“ In software engineering, continuous integration (CI) implements continuous processes of applying quality control — small pieces of effort, applied frequently. Continuous integration aims to improve the quality of software, and to reduce the time taken to deliver it, by replacing the traditional practice of applying quality control after completing all development.”
members of a team integrate their work frequently
each integration is verified by an automated build (including test) to detect integration errors as quickly as possible
Source = http://en.wikipedia.org/wiki/Continuous_integration See the advantages of CI
During November 2010, an issue arose in the community of Hudson with respect to the infrastructure used, which grew to encompass questions over Oracle's stewardship and perceived control of the project.
Negotiations between the principal project contributors and Oracle took place, and although there were many areas of agreement a key sticking point was the control of the name "Hudson" itself, which Oracle claimed, and for which it submitted a trademark registration in early December 2010 (not granted as of February 2011).
As a result, on January 11, 2011, a proposal was made to change the project name from "Hudson" to "Jenkins". The proposal was overwhelmingly approved by those that voted on January 29, 2011, creating the Jenkins project.
On February 1, 2011, Oracle indicated that they, in partnership with others in the community intended to continue development of Hudson making the necessary infrastructure changes, confirming two development branches.
Both the Jenkins and Hudson projects appear to consider the other to be a fork.
CloudBees is committed to supporting the ongoing growth, maturity and viability of the Jenkins Continuous Integration (CI) platform.
CloudBees also wants to promote engagement amongst the Jenkins community. Therefore, in support of these goals, CloudBees announces two contests to help identify and resolve bugs in the Jenkins CI platform.
The reporting and resolution of bugs improves the platform for the benefit of the entire Jenkins Community.
Jenkins vs. Hudson Comparison of key metrics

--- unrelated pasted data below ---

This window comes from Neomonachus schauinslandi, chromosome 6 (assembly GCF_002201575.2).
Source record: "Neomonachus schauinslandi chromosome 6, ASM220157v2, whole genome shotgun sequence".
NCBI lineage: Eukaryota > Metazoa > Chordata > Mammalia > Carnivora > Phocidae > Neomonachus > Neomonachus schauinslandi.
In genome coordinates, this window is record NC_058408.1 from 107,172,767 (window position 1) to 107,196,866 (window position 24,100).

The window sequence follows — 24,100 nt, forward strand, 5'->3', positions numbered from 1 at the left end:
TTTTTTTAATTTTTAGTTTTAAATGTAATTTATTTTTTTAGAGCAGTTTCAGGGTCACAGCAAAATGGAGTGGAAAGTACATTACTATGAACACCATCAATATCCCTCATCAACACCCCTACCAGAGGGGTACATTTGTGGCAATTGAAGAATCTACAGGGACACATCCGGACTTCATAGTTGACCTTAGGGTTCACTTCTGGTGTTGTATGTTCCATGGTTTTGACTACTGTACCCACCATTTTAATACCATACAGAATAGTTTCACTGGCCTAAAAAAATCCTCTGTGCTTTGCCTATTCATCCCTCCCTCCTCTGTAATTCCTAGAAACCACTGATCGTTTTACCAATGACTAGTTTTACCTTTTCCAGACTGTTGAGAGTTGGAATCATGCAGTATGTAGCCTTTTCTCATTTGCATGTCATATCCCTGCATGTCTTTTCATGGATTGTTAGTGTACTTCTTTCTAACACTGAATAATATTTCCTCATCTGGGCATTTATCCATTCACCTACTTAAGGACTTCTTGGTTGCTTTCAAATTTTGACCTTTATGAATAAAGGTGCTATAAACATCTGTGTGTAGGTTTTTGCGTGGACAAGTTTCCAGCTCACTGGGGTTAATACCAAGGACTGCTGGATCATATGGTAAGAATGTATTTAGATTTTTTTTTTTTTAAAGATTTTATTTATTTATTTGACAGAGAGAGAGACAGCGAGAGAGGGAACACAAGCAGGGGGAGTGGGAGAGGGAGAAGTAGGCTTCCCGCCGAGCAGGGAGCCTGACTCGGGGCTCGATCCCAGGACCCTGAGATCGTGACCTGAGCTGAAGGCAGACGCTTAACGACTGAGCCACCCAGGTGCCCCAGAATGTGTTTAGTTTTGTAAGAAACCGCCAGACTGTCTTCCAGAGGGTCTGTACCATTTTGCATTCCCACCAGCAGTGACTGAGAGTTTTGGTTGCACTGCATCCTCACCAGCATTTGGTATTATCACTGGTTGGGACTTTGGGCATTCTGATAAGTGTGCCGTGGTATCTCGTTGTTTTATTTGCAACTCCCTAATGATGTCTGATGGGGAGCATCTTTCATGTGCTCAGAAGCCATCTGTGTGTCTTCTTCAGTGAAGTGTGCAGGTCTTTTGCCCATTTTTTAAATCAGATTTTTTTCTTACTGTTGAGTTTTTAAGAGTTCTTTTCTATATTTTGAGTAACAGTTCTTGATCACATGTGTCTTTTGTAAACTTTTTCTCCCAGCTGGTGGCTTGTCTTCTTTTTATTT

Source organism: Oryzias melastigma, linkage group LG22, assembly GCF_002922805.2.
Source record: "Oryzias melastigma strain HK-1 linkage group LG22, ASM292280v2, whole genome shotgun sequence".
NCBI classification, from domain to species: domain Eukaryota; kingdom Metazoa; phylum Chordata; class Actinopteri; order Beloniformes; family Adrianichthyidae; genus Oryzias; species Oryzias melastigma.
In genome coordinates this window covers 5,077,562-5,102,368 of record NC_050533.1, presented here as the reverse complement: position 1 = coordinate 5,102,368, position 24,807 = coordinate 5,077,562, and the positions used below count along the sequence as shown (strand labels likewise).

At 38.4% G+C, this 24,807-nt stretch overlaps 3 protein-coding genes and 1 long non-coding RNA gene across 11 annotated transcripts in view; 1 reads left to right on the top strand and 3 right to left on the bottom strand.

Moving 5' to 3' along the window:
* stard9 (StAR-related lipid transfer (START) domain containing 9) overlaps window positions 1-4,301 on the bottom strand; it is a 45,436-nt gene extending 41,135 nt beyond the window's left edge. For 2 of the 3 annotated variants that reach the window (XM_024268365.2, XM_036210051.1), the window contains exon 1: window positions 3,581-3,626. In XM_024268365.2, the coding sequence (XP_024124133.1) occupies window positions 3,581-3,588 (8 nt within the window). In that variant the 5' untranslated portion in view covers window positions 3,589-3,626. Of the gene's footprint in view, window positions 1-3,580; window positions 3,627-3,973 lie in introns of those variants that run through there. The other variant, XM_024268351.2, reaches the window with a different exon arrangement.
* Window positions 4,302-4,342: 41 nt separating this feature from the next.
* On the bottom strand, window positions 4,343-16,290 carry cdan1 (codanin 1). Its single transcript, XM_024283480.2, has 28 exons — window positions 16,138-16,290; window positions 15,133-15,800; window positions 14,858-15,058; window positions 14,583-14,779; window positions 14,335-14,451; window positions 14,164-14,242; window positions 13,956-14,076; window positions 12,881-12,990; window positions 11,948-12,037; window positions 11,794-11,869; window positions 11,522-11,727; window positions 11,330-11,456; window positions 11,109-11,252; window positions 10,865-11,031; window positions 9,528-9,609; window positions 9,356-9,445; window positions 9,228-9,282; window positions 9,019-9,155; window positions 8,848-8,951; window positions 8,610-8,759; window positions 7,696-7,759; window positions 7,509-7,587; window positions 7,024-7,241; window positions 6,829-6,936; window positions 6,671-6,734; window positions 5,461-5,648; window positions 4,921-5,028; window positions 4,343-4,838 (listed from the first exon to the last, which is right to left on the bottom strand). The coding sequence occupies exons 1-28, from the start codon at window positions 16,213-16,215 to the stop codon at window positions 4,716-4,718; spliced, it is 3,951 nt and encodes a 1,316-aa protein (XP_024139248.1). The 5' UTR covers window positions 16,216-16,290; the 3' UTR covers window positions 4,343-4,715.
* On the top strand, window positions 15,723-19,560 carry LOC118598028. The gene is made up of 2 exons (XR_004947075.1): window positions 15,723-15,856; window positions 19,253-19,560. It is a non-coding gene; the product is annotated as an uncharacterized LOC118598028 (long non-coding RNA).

Most of the Huston developers moved to Jenkins and made more contribution.
Jenkins GitHub repositories outnumber Hudson by a ratio of sixty to one.
Jenkins 'ticket activity' is significantly higher than that of Hudson.
On May 3, 2011, the Eclipse Foundation in conjunction with the key Hudson committers, Oracle, Sonatype and other community supporters put forward a formal proposal for the transfer of Hudson, including the core code and problematic trademarks to the Eclipse Foundation.
The founder of Hudson saw the Oracle move as validating Jenkins. "When we were talking with Oracle to find a middle ground, they made it very clear that they have no intention of giving up the trademark control. But with this move, they clearly acknowledge that Oracle couldn't keep up with the Jenkins project.“
He also questioned whether Oracle could legally reassign copyright and relicense all the Hudson intellectual property as part of the move to Eclipse.
when unit tests fail or a bug emerges, developers might revert the codebase to a bug-free state, without wasting time debugging
developers detect and fix integration problems continuously - avoiding last-minute chaos at release dates, (when everyone tries to check in their slightly incompatible versions).
early warning of broken/incompatible code
early warning of conflicting changes
immediate unit testing of all changes
constant availability of a "current" build for testing, demo, or release purposes
immediate feedback to developers on the quality, functionality, or system-wide impact of code they are writing
frequent code check-in pushes developers to create modular, less complex code
metrics generated from automated testing and CI (such as metrics for code coverage, code complexity, and features complete) focus developers on developing functional, quality code, and help develop momentum in a team